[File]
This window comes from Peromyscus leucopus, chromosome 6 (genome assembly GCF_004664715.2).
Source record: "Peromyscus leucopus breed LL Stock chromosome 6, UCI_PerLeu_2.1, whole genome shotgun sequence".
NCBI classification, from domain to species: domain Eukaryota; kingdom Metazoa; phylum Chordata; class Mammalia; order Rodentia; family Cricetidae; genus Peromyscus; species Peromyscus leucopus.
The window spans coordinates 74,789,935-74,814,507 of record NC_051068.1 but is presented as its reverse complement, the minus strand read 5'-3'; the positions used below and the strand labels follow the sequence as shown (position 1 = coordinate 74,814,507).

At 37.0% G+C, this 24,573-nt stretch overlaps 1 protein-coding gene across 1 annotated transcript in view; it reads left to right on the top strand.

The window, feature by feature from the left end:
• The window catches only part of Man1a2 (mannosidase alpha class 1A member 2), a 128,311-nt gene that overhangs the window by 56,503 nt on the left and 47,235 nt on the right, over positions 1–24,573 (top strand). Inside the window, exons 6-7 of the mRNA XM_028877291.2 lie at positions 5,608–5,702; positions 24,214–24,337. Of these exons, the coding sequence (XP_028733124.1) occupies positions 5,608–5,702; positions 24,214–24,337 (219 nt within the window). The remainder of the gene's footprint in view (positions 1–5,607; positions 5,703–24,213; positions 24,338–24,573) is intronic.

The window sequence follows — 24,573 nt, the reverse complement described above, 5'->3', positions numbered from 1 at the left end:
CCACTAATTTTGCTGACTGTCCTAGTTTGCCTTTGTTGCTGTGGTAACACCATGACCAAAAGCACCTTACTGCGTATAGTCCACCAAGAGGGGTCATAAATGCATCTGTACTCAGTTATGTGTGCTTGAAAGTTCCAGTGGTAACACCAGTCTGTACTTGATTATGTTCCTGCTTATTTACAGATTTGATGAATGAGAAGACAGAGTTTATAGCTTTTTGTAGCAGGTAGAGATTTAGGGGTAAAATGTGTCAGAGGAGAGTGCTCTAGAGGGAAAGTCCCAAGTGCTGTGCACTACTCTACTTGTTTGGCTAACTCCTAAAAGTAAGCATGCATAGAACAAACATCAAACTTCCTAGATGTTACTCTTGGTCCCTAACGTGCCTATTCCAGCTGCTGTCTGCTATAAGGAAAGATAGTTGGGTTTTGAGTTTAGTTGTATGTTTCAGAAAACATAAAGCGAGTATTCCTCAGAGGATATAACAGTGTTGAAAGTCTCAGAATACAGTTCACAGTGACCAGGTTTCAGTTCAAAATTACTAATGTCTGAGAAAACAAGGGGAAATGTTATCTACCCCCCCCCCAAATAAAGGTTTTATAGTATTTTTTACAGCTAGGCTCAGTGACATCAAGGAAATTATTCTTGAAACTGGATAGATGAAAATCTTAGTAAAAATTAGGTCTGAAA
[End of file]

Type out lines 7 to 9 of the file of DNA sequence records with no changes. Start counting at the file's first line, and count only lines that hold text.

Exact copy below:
• The window catches only part of Man1a2 (mannosidase alpha class 1A member 2), a 128,311-nt gene that overhangs the window by 56,503 nt on the left and 47,235 nt on the right, over positions 1–24,573 (top strand). Inside the window, exons 6-7 of the mRNA XM_028877291.2 lie at positions 5,608–5,702; positions 24,214–24,337. Of these exons, the coding sequence (XP_028733124.1) occupies positions 5,608–5,702; positions 24,214–24,337 (219 nt within the window). The remainder of the gene's footprint in view (positions 1–5,607; positions 5,703–24,213; positions 24,338–24,573) is intronic.

The window sequence follows — 24,573 nt, the reverse complement described above, 5'->3', positions numbered from 1 at the left end:
CCACTAATTTTGCTGACTGTCCTAGTTTGCCTTTGTTGCTGTGGTAACACCATGACCAAAAGCACCTTACTGCGTATAGTCCACCAAGAGGGGTCATAAATGCATCTGTACTCAGTTATGTGTGCTTGAAAGTTCCAGTGGTAACACCAGTCTGTACTTGATTATGTTCCTGCTTATTTACAGATTTGATGAATGAGAAGACAGAGTTTATAGCTTTTTGTAGCAGGTAGAGATTTAGGGGTAAAATGTGTCAGAGGAGAGTGCTCTAGAGGGAAAGTCCCAAGTGCTGTGCACTACTCTACTTGTTTGGCTAACTCCTAAAAGTAAGCATGCATAGAACAAACATCAAACTTCCTAGATGTTACTCTTGGTCCCTAACGTGCCTATTCCAGCTGCTGTCTGCTATAAGGAAAGATAGTTGGGTTTTGAGTTTAGTTGTATGTTTCAGAAAACATAAAGCGAGTATTCCTCAGAGGATATAACAGTGTTGAAAGTCTCAGAATACAGTTCACAGTGACCAGGTTTCAGTTCAAAATTACTAATGTCTGAGAAAACAAGGGGAAATGTTATCTACCCCCCCCCCAAATAAAGGTTTTATAGTATTTTTTACAGCTAGGCTCAGTGACATCAAGGAAATTATTCTTGAAACTGGATAGATGAAAATCTTAGTAAAAATTAGGTCTGAAA